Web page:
India’s policy push to boost the semiconductor ecosystem in the country needs to be accompanied by the development of a strong talent framework and academic curriculums for the outlined policy measures to start translating into palpable outcomes. “We need more PhD graduates going forward, we need to upskill. A strong curriculum around semiconductors needs to be there in India..that needs to be started at a grassroot level. That’s how the entire wheel will start moving,” Tarun Pathak, research director, devices and ecosystems at Counterpoint Research said at Fortune India webinar on ‘How 5G will change the future of business’.

Much of the manufacturing at present is not happening locally. “Overall semiconductor market in India last year was close to $27 billion. We are projecting it will increase to $64 billion by the end of 2026. But the value addition which happens in India is in single-digits,” says Pathak. Creation of value addition will open up new opportunities; for instance the potential to export can be huge given the pace of growth of various contributing sectors. “The categories are growing. We are at 600 million smartphones in a country of 1.4 billion population which means there’s still opportunity for players to grow in this ecosystem. Most of the phones are being assembled in India but the value addition is close to 15% which means we are dependent on other countries when it comes to semiconductors. In terms of wearables, hearables (devices), we are just scratching on top of it. Those make up just about 10% of the assembling done here in India. It is an enormous opportunity,” says Pathak.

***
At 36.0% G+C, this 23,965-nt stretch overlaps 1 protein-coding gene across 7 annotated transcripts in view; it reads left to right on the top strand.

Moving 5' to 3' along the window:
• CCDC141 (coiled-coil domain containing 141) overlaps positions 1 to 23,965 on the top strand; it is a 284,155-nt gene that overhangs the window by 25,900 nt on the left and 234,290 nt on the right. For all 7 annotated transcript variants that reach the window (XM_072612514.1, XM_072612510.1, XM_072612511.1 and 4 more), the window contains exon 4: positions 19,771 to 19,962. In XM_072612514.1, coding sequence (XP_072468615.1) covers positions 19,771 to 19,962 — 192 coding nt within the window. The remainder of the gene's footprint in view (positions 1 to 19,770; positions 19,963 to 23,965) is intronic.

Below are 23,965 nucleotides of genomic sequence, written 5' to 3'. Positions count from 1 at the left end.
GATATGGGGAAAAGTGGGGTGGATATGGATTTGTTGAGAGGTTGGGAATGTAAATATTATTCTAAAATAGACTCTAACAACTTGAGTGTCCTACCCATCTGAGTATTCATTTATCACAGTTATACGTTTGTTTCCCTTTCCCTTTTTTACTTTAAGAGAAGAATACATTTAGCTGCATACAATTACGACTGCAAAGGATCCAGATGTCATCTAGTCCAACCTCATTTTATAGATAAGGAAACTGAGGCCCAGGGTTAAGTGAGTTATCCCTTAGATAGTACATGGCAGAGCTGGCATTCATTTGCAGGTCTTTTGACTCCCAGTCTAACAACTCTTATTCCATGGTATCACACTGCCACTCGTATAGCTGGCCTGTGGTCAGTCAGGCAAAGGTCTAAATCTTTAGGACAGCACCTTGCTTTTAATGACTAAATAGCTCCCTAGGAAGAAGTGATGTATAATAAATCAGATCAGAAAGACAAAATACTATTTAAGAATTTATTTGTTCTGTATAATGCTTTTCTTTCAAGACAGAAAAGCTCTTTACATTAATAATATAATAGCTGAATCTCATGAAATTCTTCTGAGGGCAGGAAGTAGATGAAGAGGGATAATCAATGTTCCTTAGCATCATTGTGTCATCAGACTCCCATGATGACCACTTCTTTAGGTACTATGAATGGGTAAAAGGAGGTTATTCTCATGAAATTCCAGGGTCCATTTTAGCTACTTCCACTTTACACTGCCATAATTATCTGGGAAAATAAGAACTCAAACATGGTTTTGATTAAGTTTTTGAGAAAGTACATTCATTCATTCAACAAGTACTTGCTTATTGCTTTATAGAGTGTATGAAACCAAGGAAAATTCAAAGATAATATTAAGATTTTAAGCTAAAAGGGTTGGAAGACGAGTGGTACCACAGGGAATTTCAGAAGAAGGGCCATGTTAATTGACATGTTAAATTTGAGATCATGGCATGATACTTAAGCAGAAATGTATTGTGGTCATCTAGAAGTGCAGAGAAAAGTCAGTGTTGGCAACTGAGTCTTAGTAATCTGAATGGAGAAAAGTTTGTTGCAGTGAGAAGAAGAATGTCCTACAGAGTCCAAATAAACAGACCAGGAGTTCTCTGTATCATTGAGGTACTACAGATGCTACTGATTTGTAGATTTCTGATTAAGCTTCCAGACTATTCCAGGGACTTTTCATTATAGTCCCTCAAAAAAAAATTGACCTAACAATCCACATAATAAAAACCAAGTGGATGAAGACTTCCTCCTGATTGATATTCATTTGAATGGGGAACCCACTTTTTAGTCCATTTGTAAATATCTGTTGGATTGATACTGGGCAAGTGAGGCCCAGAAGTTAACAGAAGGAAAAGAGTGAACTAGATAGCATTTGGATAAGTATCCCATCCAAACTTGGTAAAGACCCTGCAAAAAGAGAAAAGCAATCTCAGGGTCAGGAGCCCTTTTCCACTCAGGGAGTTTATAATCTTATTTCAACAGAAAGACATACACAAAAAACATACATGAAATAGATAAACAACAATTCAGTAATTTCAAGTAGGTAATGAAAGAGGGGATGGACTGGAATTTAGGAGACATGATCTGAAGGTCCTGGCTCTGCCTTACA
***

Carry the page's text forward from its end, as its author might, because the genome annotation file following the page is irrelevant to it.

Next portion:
Pathak says implementation of the semiconductor policy is a step in the right direction and the willingness of certain homegrown and deep-pocketed conglomerates to support the growth of the semiconductor ecosystem through investments and collaboration with global players has been like an added impetus. Anil Agarwal led-Vedanta and Taiwan-based electronics contract manufacturer Hon Hai Technology Group, also known as Foxconn for instance, has partnered to set up a Rs 1.54 lakh crore semiconductor plant in Gujarat. Another advantage that India can leverage in its quest to become a self-reliant semiconductor hub is its huge local market that will drive a major chunk of the consumption. “If you look at the end equipment, right now that is close to $119 billion and semiconductor content is 23-25% of it. This end user equipment is increasing in double digits and is estimated to increase to $300 billion. That’s how the entire semiconductor content consumption will grow here in India.

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